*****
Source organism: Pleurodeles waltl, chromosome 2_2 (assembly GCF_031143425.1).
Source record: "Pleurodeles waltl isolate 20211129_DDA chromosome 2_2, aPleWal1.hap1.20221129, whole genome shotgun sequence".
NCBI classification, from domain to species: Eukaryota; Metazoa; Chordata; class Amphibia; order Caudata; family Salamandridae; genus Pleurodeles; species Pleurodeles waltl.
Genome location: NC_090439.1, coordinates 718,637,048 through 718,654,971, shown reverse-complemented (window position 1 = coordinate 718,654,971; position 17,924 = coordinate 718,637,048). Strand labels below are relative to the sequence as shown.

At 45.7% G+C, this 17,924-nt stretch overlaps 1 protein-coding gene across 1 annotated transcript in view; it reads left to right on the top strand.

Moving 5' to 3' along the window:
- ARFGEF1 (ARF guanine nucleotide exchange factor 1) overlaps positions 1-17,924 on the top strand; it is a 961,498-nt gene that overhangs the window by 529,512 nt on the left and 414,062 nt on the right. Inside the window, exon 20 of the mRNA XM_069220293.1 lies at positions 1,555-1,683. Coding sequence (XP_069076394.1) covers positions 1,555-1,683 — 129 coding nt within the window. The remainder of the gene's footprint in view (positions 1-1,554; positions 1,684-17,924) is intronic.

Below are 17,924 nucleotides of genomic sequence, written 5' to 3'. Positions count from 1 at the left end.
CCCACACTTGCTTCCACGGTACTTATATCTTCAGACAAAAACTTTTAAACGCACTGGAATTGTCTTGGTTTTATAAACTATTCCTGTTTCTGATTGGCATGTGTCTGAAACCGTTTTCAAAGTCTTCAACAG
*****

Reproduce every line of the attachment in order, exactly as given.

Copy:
Source organism: Pleurodeles waltl, chromosome 2_2 (assembly GCF_031143425.1).
Source record: "Pleurodeles waltl isolate 20211129_DDA chromosome 2_2, aPleWal1.hap1.20221129, whole genome shotgun sequence".
NCBI classification, from domain to species: Eukaryota; Metazoa; Chordata; class Amphibia; order Caudata; family Salamandridae; genus Pleurodeles; species Pleurodeles waltl.
Genome location: NC_090439.1, coordinates 718,637,048 through 718,654,971, shown reverse-complemented (window position 1 = coordinate 718,654,971; position 17,924 = coordinate 718,637,048). Strand labels below are relative to the sequence as shown.

At 45.7% G+C, this 17,924-nt stretch overlaps 1 protein-coding gene across 1 annotated transcript in view; it reads left to right on the top strand.

Moving 5' to 3' along the window:
- ARFGEF1 (ARF guanine nucleotide exchange factor 1) overlaps positions 1-17,924 on the top strand; it is a 961,498-nt gene that overhangs the window by 529,512 nt on the left and 414,062 nt on the right. Inside the window, exon 20 of the mRNA XM_069220293.1 lies at positions 1,555-1,683. Coding sequence (XP_069076394.1) covers positions 1,555-1,683 — 129 coding nt within the window. The remainder of the gene's footprint in view (positions 1-1,554; positions 1,684-17,924) is intronic.

Below are 17,924 nucleotides of genomic sequence, written 5' to 3'. Positions count from 1 at the left end.
CCCACACTTGCTTCCACGGTACTTATATCTTCAGACAAAAACTTTTAAACGCACTGGAATTGTCTTGGTTTTATAAACTATTCCTGTTTCTGATTGGCATGTGTCTGAAACCGTTTTCAAAGTCTTCAACAG